Peter Dykstra: Trump’s global soulmates

As the climate alarm grows louder, President Trump's climate denial regime gains allies.

Only a few years ago, climate denial was on the run in world capitals.


In the U.S., the Obama Administration may have underachieved, but was still a welcome change from Vice President Dick Cheney's fossil fuel lovefest.

In Canada, Prime Minister Stephen Harper's purge of government science was ousted in favor of a pale green Justin Trudeau.

Former boxer Tony Abbott was counted out in Australia. Even the Saudi's made noise about a future without oil.

But joining Donald Trump in a stunning reversal of fortune, Australia has swung back to climate denial, and once-vocal developing nation advocates for climate action like Brazil and the Philippines have backslid as well.

All of this is happening at a time when high-level unanimity on climate is essential.

Conspiracy plots and poison

Roiled by an economic crisis and high-level corruption allegations, Brazil's electorate made an abrupt turn last year, opting for right wing populist Jair Bolsonaro. His disdain for the Paris Climate Accord was front-and-center in his winning campaign.

Bolsonaro's supporting cast has tossed rhetorical bombs at climate science.

Foreign Minister Ernesto Araújo parroted an early theme of Trump tweets, suggesting that climate scientists, environmental activists and fellow travelers were part of a plot by China to corner the world's energy markets.

Agriculture Minister Tereza Cristina is nicknamed "The Muse of Poison" for her advocacy of intensive pesticide use. Cristina is also pushing to speed the conversion of Amazon rainforest to farmland, and has made not-too-subtle threats about undermining Brazil's already beleaguered Environment Ministry.

Climate loses the "climate change election"

Australia Prime Minister Scott Morrison (right). (Credit: G20Australia/flickr)

Australia's new Prime Minister, Scott Morrison, rode a wave of support for the coal industry to victory as head of Australia's Liberal Party (in Australia, the "Liberal" Party is what Americans would call Conservative or Republican. I've never known how that happened.)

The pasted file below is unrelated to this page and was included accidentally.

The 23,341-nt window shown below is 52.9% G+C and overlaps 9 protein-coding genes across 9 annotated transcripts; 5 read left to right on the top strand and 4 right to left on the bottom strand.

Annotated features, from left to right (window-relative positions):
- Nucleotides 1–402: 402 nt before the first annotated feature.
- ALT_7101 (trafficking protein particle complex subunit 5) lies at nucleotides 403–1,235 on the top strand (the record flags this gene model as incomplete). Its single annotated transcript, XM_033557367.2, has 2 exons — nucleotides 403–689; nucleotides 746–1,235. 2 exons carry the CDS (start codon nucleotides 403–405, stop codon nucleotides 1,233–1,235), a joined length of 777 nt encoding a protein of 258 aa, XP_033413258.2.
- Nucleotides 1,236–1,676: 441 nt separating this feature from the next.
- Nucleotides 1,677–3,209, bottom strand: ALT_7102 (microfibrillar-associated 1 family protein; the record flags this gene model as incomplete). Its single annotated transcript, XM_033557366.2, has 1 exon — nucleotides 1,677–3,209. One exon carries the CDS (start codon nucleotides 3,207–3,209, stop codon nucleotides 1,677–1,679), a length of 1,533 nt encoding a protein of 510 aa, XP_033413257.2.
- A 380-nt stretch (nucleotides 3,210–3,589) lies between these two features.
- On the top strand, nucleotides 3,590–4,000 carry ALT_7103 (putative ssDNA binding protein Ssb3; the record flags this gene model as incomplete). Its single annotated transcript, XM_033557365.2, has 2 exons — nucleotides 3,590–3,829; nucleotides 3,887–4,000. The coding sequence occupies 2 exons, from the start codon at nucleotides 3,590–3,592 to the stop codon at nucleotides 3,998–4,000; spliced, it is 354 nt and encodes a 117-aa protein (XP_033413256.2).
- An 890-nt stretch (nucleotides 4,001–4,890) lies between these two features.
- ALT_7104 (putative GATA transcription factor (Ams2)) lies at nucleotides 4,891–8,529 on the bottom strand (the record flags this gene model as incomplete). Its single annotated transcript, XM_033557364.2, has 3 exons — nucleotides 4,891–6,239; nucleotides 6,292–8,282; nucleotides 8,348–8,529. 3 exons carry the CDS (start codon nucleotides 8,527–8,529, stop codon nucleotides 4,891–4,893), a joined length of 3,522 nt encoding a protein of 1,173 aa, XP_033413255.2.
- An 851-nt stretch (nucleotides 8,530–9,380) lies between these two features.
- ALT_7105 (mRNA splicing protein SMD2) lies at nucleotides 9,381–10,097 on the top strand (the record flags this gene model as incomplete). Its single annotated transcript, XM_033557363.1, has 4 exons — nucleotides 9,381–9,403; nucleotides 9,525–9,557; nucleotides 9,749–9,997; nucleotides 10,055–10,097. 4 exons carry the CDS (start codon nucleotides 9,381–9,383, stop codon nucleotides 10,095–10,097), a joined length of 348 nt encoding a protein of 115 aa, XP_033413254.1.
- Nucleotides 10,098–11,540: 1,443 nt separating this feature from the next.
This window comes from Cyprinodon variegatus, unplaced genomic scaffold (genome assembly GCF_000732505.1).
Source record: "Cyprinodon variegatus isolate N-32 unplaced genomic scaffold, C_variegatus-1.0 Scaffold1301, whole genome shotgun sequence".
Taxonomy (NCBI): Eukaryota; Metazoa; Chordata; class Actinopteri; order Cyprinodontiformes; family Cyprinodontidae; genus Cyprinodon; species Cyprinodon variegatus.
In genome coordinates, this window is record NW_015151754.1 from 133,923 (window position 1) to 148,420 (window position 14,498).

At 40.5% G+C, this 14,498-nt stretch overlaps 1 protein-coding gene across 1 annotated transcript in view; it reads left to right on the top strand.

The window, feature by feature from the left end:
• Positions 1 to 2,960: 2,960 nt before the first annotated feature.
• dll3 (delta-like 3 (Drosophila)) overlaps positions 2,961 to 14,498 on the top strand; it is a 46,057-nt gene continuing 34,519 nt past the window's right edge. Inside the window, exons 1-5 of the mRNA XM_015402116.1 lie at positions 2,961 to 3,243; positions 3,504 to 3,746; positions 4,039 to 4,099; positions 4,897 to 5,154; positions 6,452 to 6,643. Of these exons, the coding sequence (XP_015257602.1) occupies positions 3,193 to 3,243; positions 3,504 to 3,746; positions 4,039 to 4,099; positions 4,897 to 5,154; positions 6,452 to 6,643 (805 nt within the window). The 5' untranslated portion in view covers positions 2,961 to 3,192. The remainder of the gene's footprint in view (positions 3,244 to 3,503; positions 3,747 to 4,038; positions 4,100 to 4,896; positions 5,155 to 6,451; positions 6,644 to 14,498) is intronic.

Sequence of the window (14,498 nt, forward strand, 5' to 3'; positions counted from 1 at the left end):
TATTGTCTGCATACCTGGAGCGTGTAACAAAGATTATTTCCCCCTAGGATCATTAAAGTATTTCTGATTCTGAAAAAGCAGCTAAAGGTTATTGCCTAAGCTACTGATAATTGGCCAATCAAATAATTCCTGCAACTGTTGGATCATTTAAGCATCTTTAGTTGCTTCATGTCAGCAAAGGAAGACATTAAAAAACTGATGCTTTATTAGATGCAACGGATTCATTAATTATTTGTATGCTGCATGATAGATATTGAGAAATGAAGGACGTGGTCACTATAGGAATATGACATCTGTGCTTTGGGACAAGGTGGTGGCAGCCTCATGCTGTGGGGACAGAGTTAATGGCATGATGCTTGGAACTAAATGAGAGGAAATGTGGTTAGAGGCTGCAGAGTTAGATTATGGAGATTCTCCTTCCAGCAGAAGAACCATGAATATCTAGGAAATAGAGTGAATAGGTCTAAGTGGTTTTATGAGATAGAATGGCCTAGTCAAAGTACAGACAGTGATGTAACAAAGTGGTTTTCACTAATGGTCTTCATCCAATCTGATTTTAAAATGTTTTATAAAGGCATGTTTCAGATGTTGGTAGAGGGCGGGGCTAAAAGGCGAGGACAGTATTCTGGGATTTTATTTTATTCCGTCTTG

It was billed as "The Climate Change Election." Climate lost.

Coal is still a big deal in Australia, with huge export markets throughout Asia. Big enough, apparently, that Aussie voters saw fit to swap the imperiled Great Barrier Reef for 30 pieces of coal.

The end of May

Philippine President Rodrigo Duterte accepts that climate change is real, citing on-the-ground impacts in his country.

But he threatened to reverse Filipino involvement in the Paris Climate Accord, calling the pact "unfair" to developing nations.

Friday's resignation of British Prime Minister Theresa May leaves another question mark. May will serve until her Conservative Party chooses a successor to lead a minority government already hogtied by the Brexit decision.

Foreign Minister Boris Johnson is widely considered the leading contender. The mercurial Johnson has uttered bipolar views on climate change, at times urging the U.S. to reconsider its climate denial, while at other times quoting leading U.K. climate denier Piers Corbyn.

Back in Trump-land ... 

Here in the Land of Trump, the President's embrace of "beautiful, clean coal" hasn't done much to revive the reeling industry's fortunes. On May 10, Cloud Peak Energy filed for Chapter 11 bankruptcy protection, leaving its miners in the Powder River Basin of Wyoming and Montana uncertain about their future.

This week, 75 business leaders, including some from Fortune Fifty giants like PepsiCo and Microsoft, lobbied the U.S. Senate to urge a carbon pricing scheme. Not a single Republican Senator listened.

So, in a supreme and potentially tragic irony, Trump has gone from virtually standing alone as a climate-denying head of state to leading an apparent climate collusion.

Somewhere in the mix is Russian President Putin, whose authoritarian fortunes are pinned, among other things, to natural gas exports and access to the resources of a melting Arctic.

World leaders need to not only speak, but act, as one on climate. Such an imperative is growing more difficult, not easier, in the face of a clear and present danger.

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